The Aisle Seat - Movie Reviews by Mike McGranaghan
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THE AISLE SEAT - by Mike McGranaghan


Jurassic World: Fallen Kingdom

The Jurassic Park franchise has been a mixed bag. The original is obviously a classic. The second installment, The Lost World, was overblown and unsatisfying. Jurassic Park III was even worse – a total mess. Many years later came the reboot, Jurassic World, which was not a classic like the first one, but managed to feel close enough to it in spirit to be fun. That brings us to Jurassic World: Fallen Kingdom. It's a tie-breaker. Will there be more good Jurassic Park movies, or more bad ones?

The answer is...there are now more bad ones. This picture is monumentally stupid in a way that's really disappointing.

A few dinosaurs are still left on what remains of Isla Nublar. Wealthy businessman Benjamin Lockwood (James Cromwell), the former business partner of Jurassic Park creator John Hammond, wants to rescue and move them to a special sanctuary. Lockwood's employee, Eli Mills (Rafe Spall), recruits Claire Dearing (Bryce Dallas Howard) to help with the mission. More importantly, she's needed to lure Owen Grady (Chris Pratt) into the fold. Expedience is vital, since an erupting volcano threatens to wipe out all the dinos.

The first fifty minutes of Jurassic World: Fallen Kingdom find them racing against time – or, more accurately, lava – to save the creatures. If the whole concept is a little goofy, it at least allows for one or two fun action scenes, like a sequence in which Claire and another team member get trapped in a Gyrosphere and tossed into the ocean.

The real problem is everything after that. What foiled The Lost World was taking the dinosaurs off the island and bringing them back to the mainland. Fallen Kingdom echoes that mistake. The remaining 70 minutes of the film are set inside Lockwood's mansion. Even though the entire premise of the series is over-the-top, it works when it adheres to its own logic. Dinosaurs on an island makes sense, in a fantasy way. Dinosaurs in a mansion does not, because anything they do there is automatically going to be absurd.

There's a twist to all this, which won't be revealed here, except to say an alternate reason to get the dinos off Isla Nublar exists. That reason is a total cliché, used in dozens of movies involving any sort of genetically-enhanced person or specially-abled creature. As a result, you have a total betrayal of what a Jurassic Park adventure is supposed to be. The plot becomes more about what the supporting characters are doing, with the dinosaurs serving as props, and Owen and Claire relegated to victim status.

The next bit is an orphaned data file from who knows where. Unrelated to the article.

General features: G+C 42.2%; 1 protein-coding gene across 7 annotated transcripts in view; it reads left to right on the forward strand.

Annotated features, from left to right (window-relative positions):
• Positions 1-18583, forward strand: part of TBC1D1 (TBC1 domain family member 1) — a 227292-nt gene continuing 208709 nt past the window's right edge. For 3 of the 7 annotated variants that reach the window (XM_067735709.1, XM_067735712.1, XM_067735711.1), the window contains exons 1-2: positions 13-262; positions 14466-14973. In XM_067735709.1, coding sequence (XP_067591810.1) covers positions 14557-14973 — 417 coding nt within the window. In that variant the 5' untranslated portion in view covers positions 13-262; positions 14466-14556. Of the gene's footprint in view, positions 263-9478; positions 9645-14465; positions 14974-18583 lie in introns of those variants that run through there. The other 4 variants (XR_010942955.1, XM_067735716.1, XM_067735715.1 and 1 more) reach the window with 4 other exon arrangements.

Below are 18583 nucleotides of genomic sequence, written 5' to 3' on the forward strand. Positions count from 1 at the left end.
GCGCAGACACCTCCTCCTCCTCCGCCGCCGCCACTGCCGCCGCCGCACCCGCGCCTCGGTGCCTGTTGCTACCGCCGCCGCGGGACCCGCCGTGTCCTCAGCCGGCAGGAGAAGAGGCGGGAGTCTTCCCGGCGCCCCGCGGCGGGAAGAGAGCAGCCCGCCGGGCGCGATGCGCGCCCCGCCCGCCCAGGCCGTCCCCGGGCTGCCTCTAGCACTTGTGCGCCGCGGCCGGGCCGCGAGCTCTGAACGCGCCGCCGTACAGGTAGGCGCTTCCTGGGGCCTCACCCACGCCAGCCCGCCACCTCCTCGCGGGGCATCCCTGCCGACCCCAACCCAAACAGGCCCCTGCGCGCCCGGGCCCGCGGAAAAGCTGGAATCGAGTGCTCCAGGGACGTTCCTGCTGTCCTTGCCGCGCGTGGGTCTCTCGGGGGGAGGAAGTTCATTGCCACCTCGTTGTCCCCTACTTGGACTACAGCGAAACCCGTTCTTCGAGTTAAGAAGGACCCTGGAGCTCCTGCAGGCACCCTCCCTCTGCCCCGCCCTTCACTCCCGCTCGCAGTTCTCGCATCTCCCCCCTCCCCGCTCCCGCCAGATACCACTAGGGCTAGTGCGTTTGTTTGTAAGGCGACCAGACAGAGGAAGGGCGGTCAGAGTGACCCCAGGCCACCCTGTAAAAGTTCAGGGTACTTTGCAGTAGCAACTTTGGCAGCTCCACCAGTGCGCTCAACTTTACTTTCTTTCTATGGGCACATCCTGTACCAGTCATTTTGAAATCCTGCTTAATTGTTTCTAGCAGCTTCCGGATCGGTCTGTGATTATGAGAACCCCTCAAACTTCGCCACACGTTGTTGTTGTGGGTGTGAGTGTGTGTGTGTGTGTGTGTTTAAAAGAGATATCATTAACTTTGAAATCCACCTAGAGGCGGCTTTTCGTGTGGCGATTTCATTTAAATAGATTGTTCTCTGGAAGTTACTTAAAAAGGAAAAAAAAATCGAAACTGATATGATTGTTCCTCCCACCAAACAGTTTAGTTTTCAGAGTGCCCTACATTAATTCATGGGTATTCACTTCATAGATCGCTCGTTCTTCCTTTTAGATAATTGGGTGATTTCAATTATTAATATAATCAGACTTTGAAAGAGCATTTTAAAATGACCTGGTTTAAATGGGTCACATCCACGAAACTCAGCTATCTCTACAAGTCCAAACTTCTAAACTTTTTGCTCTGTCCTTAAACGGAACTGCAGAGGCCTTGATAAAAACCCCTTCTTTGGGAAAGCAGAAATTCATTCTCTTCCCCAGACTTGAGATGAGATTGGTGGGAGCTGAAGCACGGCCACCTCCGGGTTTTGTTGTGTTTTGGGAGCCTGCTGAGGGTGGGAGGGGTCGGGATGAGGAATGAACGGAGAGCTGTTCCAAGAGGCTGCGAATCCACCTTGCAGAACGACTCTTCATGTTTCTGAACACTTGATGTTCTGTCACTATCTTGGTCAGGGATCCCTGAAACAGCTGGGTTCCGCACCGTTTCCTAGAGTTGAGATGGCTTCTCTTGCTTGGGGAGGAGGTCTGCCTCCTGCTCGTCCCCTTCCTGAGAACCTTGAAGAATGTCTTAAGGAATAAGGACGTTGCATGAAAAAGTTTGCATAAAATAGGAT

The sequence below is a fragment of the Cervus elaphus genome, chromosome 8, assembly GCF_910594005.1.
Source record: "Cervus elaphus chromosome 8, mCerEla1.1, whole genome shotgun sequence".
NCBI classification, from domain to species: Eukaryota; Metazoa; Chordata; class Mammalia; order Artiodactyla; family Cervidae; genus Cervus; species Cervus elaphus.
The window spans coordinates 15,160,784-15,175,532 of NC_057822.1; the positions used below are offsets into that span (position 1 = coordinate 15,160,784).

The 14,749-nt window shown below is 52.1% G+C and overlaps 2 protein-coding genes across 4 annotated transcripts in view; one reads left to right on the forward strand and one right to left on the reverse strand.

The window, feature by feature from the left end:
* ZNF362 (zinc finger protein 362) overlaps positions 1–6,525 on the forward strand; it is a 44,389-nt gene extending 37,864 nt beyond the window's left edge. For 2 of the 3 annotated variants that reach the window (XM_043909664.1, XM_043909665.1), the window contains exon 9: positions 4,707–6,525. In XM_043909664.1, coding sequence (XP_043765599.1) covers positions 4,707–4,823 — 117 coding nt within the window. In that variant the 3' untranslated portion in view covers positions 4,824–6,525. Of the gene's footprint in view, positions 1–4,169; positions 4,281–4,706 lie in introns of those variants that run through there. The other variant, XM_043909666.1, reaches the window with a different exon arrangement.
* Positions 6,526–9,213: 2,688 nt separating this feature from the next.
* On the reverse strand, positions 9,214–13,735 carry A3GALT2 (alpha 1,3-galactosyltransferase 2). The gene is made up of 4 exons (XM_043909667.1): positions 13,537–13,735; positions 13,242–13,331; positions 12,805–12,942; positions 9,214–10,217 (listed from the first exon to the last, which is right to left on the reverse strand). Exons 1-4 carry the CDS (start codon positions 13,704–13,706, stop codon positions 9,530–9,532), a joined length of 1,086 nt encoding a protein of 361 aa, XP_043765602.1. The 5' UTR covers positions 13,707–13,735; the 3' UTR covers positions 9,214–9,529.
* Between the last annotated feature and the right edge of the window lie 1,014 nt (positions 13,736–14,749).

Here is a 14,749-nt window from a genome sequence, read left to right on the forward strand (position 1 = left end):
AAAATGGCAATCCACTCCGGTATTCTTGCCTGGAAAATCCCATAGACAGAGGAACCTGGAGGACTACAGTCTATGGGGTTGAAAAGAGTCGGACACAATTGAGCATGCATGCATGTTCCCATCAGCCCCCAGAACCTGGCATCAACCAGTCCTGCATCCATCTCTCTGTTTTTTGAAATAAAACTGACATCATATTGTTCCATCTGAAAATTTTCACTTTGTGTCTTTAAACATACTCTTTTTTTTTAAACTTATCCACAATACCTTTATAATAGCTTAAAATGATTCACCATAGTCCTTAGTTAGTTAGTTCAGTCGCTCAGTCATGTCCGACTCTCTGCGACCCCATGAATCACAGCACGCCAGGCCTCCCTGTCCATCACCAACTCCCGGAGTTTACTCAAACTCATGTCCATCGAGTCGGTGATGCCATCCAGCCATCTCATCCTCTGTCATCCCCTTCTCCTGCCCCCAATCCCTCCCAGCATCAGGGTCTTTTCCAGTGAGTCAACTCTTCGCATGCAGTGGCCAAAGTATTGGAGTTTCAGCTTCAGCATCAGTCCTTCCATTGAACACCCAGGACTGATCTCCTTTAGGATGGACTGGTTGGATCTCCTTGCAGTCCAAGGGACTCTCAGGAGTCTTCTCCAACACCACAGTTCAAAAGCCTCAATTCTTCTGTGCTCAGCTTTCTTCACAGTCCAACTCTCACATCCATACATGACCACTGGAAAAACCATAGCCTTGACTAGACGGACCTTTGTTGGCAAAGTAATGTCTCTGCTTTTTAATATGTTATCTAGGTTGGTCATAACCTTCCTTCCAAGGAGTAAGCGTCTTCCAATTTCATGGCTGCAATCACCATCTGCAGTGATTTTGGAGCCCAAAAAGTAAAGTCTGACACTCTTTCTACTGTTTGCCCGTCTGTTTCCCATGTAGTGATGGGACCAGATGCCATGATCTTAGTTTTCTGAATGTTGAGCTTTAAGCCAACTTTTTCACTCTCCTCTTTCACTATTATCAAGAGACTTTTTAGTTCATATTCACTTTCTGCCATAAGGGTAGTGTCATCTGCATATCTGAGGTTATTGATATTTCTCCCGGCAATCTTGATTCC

Jurassic World: Fallen Kingdom goes further off the rails the longer it goes on. The dinos are used in ways that are silly or annoyingly preposterous, which serves to kill any sense of excitement the movie is trying to build. Then there's a bizarre subplot about Lockwood's granddaughter that seems manufactured solely for the purposes of having some kind of big reveal near the end. On multiple occasions, you might want to yell ”Seriously?!” at the screen.

Director J.A. Bayona made three previous films that were outstanding – The Orphanage, The Impossible, and A Monster Calls. Jurassic World: Fallen Kingdom is not his fault. The problem is 100% with the insipid screenplay from Derek Connelly and Colin Trevorrow. Maybe they thought that they were freshening up the series by taking it in a different direction. Who knows? What they came up with, though, makes just about every wrong step imaginable.

Fallen Kingdom might make a ton of money, just because the franchise tends to do that, but it'll be a shock if it doesn't end up being the biggest creative dud of Summer 2018.

( 1/2 out of four)

Jurassic World: Fallen Kingdom is rated PG-13 for intense sequences of science-fiction violence and peril. The running time is 2 hours and 8 minutes.

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